Rumors of Marla Maples and Donald Trump dating began swirling while Donald was still married to his first wife, Ivana Trump. Donald, who is no stranger to accusations of affairs (per Business Insider), wasn't in the hot seat when it came to another alleged infidelity this time. Instead, it was Maples making headlines after being caught with Donald's former bodyguard at the beach near Mar-a-Lago. Spencer Wagner was the bodyguard in question, and police caught him with Maples underneath the lifeguard stand in the wee hours of the morning. 

Both Maples and Donald denied that anything happened, with Maples claiming it was nothing more than her taking a bathroom break. However, Donald fired Wagner four months after the incident. Wagner's ex-wife alleged that Maples was no innocent bystander, saying that "He [Wagner] said she would try to pull him into a bedroom in the house and she was aggressive." Wagner's own story flipped over the years. At first, he also denied the affair, but later said that he and Maples were kissing on that fateful night. One year later, Donald and Maples announced their divorce. 

Maples reportedly said their marriage was built on an illusion

Marla Maples and Donald Trump separated in May 1997 and officially divorced in June 1999. A few months after their divorce, London's Daily Telegraph published an interview (via New York Post), where Maples offered insight into why their marriage dissolved. Not only did she say that the marriage was "built on an illusion," she also said that Trump was never the man she wanted to marry.

"I'm so happy to be away from Donald and I'm just trying to move as far away as I can," she said. "I finally found the courage to walk away and stay away. After I became a mother, I was less willing to put up with his behavior." To top it off, the Daily Telegraph quoted Maples' description of her ex-husband as an obsessive person driven by his ego (via Newsweek).

A spokeswoman for Maples claimed that the Telegraph interviewer took quotes out of context, but failed to indicate which quotes specifically. 

Trump was happy to divorce Maples

Donald Trump appeared on the "Howard Stern Show" immediately post-divorce in 1999 and offered a low-key response to his feelings on Marla Maples and their settlement. Stern stirred the pot when he joked that "Marla Maples was great and everything, but I knew Donald would get divorced because too many women [were] throwing themselves at him." Trump didn't confirm nor deny that claim, but coyly replied, "She was really a good — a good person ... you know, with all fairness, we had a great time" (via "She did stick by me. You know in the early 90s, I did have a tough time, and it wasn't the greatest time of my life, and that she was there," he said. 

Trump seemingly back-pedaled on his comments praising her when he appeared on the show again later the same year. Stern said he'd recently been looking at pictures of Maples and commented that she fell apart. "You got rid of her just at the right time," Stern said. Not surprisingly, Trump agreed. "Just in time ... let's say that I'm very happy" (via

Maples said the relationship was combative

In 2016, Marla Maples sat down with the hosts of Access Hollywood and spoke more on why her marriage failed. Maples reiterated how different she and Donald Trump were, and said they simply couldn't bring out the best in each other. Maples cited her Georgia roots, family values, and spiritual growth as reasons she and the business-minded tycoon had to move on from each other. She even described things between them as a little bit "combative" during their relationship. All in all, Maples appeared in good spirits while reflecting on their time together and complimented Trump on having a "positive ability to see the world, make money, and get out there."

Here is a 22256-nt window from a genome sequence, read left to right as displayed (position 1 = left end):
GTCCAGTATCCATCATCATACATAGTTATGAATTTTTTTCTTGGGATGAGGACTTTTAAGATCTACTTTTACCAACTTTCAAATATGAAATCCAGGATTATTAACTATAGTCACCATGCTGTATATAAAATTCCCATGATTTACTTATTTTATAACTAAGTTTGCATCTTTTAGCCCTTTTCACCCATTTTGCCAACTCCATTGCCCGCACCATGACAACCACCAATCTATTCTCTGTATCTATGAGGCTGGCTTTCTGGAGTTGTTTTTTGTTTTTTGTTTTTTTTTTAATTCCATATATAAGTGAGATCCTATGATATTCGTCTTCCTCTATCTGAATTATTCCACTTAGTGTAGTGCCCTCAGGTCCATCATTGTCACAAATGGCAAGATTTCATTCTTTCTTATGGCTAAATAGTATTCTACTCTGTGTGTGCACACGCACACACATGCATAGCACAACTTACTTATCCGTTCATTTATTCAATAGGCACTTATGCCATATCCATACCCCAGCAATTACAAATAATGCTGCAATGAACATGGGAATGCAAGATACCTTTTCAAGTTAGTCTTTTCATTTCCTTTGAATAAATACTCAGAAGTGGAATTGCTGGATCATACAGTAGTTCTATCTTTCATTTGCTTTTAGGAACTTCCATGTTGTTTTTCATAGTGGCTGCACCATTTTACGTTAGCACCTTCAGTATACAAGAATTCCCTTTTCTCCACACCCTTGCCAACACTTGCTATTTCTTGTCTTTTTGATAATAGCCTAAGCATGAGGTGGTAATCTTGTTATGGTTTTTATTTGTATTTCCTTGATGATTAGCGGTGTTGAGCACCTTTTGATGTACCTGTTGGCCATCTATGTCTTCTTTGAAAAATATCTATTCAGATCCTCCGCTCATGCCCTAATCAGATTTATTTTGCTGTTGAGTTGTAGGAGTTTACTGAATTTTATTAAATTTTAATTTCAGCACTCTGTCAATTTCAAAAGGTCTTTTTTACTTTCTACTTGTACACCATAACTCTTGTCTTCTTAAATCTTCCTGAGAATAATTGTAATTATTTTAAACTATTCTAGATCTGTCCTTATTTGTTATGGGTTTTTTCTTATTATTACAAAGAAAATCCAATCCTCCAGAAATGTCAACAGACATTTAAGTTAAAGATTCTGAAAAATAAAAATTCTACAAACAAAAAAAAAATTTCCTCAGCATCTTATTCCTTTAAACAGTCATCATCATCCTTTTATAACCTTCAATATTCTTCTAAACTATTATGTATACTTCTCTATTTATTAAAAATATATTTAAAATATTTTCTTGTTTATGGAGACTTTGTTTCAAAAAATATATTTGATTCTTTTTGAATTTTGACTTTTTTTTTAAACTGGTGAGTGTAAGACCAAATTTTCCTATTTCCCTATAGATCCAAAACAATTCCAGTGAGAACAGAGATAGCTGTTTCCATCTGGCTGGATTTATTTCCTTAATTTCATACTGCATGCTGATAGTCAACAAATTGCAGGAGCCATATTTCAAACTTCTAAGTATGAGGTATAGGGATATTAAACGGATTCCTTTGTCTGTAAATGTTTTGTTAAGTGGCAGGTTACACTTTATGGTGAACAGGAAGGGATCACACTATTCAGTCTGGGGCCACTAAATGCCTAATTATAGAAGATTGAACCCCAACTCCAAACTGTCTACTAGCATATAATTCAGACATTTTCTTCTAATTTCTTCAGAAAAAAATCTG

"Girls, when we're in our 20s, we want to change the men we're with," she said to Billy Bush and Kit Hoover. "We think that love is going to make them a little softer." Based on his previous comments about her, it's safe to assume Trump could've been just as rigid as Maples said. In a New York Times piece, a reporter who'd interviewed Trump said that he claimed "[Marla] was constantly surrounded 'by an entourage of dumb Southerners,'" with one of those Southerners reportedly being Maples' mother, who he seemingly mocked by adopting a Southern accent.

Melania Trump has her own idea on why the marriage failed

Third wife Melania Trump reportedly had her own say on why Marla Maples and Donald Trump got divorced. In the 2020 book, "Melania and Me: The Rise and Fall of My Friendship with the First Lady," a former friend of Melania, Stephanie Winston Wolkoff, details what Melania is actually like, as well as gives several revelations that the public doesn't know about Donald's rather mum leading lady.

Wolkoff wrote that Melania has her own ideas on why Maples' and Donald's marriage failed in comparison to her long one. "Unlike Marla Maples, Melania didn't pressure him emotionally," Winston Wolkoff wrote in the book. According to Wolkoff, Melania also considers herself "completely different than his other wives." Vanity Fair reported that a source claimed Maples traveled with a wedding dress everywhere she went for years while dating Donald, in case he wanted to get married on a whim. It's just one example of the so-called pressure Donald supposedly felt. 

Maples is legally forbidden from speaking her truth

There's been plenty of opportunity to reveal the nitty gritty on what went down in their relationship, but Donald Trump's and Marla Maples' prenup and divorce settlement prohibit Maples from revealing much information. So when rumors of a tell-all memoir from Maples came about, it seemed too good to be true, in light of their iron-clad confidentiality agreement. The book, titled "It's About Time," reportedly never came to fruition because Maples failed to get Trump to sign off on its publication. Maples reportedly even had a publisher, Judith Regan, ready to get the book on shelves before the denial, per Page Six.

This marked the second time that Maples had tried to tell her side of the story, as another book set to publish in 2001, "All That Glitters Is Not Gold," never made it to shelves, after both the publisher and Maples agreed to not follow through with publication. With the possibility of any memoir leading Maples to face a lawsuit (considering the NDA she signed), fans can understand why she can be dodgy or vague when asked about her ex.